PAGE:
Tucked away on a quiet block of N Street just south of Dupont Circle, the Tabard Inn is one of those places that you don't quite discover until you've been in Washington for a while - and then you wish you had known about it forever. The hotel has 40 guest rooms spread out across three adjoining townhouses, and each room is uniquely decorated. Looking out a south-facing upstairs window at the dome of St. Matthew's Cathedral, it is easy to imagine yourself in some picturesque Italian village.
But the Tabard Inn is not just a Hilton alternative - its restaurant boasts the talents of Huw Griffiths, the man recognized by the Restaurant Association of Metropolitan Washington as 2007 Pastry Chef of the Year, and its cozy parlor is a great place to curl up with a hot beverage and one of his creations on a cold evening. Although the restaurant's main courses left something to be desired on a recent visit, the starters and desserts definitely saved the day.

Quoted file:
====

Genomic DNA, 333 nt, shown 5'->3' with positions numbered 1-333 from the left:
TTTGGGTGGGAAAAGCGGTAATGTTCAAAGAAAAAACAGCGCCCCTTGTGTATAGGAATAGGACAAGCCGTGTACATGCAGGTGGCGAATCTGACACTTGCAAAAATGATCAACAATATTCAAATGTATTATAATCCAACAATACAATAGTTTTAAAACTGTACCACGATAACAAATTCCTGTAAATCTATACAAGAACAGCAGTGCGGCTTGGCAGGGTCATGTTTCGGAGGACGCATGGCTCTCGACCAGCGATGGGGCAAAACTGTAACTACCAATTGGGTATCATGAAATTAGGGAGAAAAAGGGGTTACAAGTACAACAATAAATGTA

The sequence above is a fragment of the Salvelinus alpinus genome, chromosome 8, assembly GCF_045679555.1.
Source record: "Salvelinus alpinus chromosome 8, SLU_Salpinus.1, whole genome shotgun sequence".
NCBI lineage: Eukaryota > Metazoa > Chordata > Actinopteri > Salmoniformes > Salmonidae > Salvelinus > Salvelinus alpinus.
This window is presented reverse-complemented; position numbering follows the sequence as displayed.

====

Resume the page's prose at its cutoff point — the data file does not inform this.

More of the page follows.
To get to the Tabard Inn's eponymous restaurant, you pass through the lobby of the hotel and into a parlor that is dominated by a stone fireplace and its massive wooden mantle. Chairs and benches throughout the dark-paneled room provide plenty of space for people waiting to be seated in the restaurant, but I would highly recommend a visit for the sake of the parlor itself - a limited menu of light fare and desserts is available from an attentive waitstaff. My wife tried the Hot Buttered Rum despite the fact that she is not normally a fan of rum, and she thought it was absolutely amazing. I enjoyed a hot apple cider spiked with Knob Creek bourbon instead of rum - a special request that they accommodated without hesitation. What a great way to start!